From the builds that I have followed where they removed them, the biggest concern (beyond getting good welds) was to not remove the entire gutter at one time. They work a few inches at a time, or trim out sections, weld them up, and them trim out the remaining sections. This keeps the roof skin from popping free of the the lower structure.
Your body shop is 100% correct.

The Pantera's roof has no "beams" or "cross-braces" in it. It’s just a large flat piece of tin. In the case of the Pantera all of the "folding" and "twisting" forces within the structure of the uni-body which are commonly transmitted from A-Pillar to C-Pillar through the roof structure, are transmitted via the “roof seam” (or “rain gutter”) around the roofline where the roof pan attaches to the window and door frame. The roof seam is actually an important structural member of the car. It’s like an "I-Beam". If the folding and twisting forces were transmitted via the flat roof panel, the roof panel would twist and fold as it’s flat surface offers no structural strength; it would "oil can" if you understand the term.

Removal of the roof seam would weaken the roof, which in turn would weaken the entire chassis. The roof seam can be removed, but it needs to be removed by somebody who understands what they are removing, and knows what other type of reinforcement to install in its place. This is not the job for a common body shop, but a shop that does custom body work.

The roof seam is OK at transmitting folding forces, but not as efficient at resisting twisting, which contributes to the Pantera's problem with twisting in the rear engine compartment structure.
The simplest thing, if you're thinking of aerodynamic improvement, is to only remove the section running down the a-pillers. Fold over and/or weld that seam without fear of buckling and leave the structural sections on top, with or without the chrome gutter. Then at Daytona, you'll gain 2-4 mph in top gear.... Works on Porsches, should work for us too.

If its just for appearance and you want it all gone, its a MAJOR alteration. Wilkinson's shop has done at least one of these. Check with him for details & pricing.
FWIW, consider that it's a huge amount of cost and effort, and may have a negative impact on both structure and future resale.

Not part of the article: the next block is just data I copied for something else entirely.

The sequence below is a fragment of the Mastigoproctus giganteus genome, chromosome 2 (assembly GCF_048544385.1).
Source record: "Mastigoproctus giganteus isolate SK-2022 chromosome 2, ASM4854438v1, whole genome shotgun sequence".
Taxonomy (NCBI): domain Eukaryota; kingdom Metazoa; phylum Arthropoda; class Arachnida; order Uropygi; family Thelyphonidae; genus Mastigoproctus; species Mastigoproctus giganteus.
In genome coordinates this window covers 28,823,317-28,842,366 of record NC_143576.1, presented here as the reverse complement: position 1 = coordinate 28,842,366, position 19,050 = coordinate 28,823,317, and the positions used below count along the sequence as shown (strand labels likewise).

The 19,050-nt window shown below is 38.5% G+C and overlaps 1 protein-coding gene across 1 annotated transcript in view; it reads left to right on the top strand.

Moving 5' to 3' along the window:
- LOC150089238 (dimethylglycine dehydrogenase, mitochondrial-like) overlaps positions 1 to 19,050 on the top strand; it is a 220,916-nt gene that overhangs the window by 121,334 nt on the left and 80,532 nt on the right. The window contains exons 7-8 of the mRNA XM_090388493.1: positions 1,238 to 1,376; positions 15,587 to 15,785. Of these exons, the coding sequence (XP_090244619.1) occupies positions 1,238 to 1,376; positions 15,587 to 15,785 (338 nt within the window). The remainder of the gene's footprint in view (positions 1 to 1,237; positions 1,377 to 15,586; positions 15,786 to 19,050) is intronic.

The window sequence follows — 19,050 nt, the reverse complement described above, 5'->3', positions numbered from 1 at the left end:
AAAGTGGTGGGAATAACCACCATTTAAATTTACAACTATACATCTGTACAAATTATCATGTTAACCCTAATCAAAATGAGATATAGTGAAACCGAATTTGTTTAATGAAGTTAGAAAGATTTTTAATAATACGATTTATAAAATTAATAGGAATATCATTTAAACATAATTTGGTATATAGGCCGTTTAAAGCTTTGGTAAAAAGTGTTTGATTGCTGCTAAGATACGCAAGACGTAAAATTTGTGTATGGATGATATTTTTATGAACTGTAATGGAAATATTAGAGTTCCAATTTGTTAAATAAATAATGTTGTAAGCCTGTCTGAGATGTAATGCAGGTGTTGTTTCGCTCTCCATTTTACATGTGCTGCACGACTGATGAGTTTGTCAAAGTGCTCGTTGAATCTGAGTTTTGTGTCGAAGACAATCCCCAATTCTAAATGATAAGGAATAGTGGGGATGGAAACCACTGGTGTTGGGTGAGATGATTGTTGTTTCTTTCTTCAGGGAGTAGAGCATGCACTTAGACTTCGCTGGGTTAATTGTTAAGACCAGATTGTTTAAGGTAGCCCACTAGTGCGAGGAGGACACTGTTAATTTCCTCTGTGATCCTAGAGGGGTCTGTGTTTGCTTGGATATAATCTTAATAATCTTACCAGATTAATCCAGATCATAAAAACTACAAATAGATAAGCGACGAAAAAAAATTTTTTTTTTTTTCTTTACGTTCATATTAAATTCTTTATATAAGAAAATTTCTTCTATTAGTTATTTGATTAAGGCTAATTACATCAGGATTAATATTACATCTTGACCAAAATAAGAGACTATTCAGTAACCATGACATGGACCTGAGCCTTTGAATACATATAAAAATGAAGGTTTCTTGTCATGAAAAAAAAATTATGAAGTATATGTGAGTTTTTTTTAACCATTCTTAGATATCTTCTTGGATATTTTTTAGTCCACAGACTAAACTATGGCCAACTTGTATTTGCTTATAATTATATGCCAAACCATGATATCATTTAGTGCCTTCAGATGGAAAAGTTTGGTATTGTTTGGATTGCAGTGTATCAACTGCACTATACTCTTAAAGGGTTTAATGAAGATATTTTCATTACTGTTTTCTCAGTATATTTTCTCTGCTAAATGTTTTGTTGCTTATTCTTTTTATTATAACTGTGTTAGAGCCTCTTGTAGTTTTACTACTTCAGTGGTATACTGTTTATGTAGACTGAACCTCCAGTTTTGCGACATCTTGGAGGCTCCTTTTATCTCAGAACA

If you're like me, the last part will only impact your estate (who cares...). But unlike so many other positive changes, this one is near impossible to reverse after completed. So be 100% sure before you get the grinder out.

I am doing this on my current build as well. The way I am tackling it is I create multiple notches in the rail and tack weld at each notch until I feel there are enough to keep the roof sheet tight to the side. After that I will remove anything else and weld. I have a pulser module on my tig that will keep the heat minimal. I do have a roll cage though That will be tabbed in everywhere.
I think key to rigidity will be tying the roll cage into the upper structure somehow, probably a six point cage that ties into the rear decklid hinge pints or double wall roof structure achieves that best.
The roof is going to be stronger with the rain gutter removed if you do it right !
Original the roof is spot welded 1 inch a part if you seam weld it its going to be stronger! but you have to now what you are doing, Weld it good and not grind the weld to much! On rally cars all spot welds are seam welded and it make a very big difference in stiffness. The small strip you cut off has no positive effect on the roof strength to begin with because the bigger part of it is on the outside of the spot welds. I recommend to tig weld it because the weld is tougher than mig weld and it is easier to get a good bonding. And if the car is in an accident the weld will not crack!
The only negative thing with tig welding the roof is heat you have to be very careful.
I've done it, not hard. Easy to get good penetration. Hardest part I had was keeping the line smooth. Small changes in cut off blade or torch placement made a significant difference in the finished smoothness of the mod (ya don't want a wavy seam there)

Like everyone said before, cut a section, weld it till it won't move, then cut the next section. Then come back and weld it up slowly with even heat across the roof.

Go slow, take your time. The roof behaves better than I would have thought regarding heat.

If you've got a cage, gusset it to the a and b pillar and then stich weld it to the roofline.

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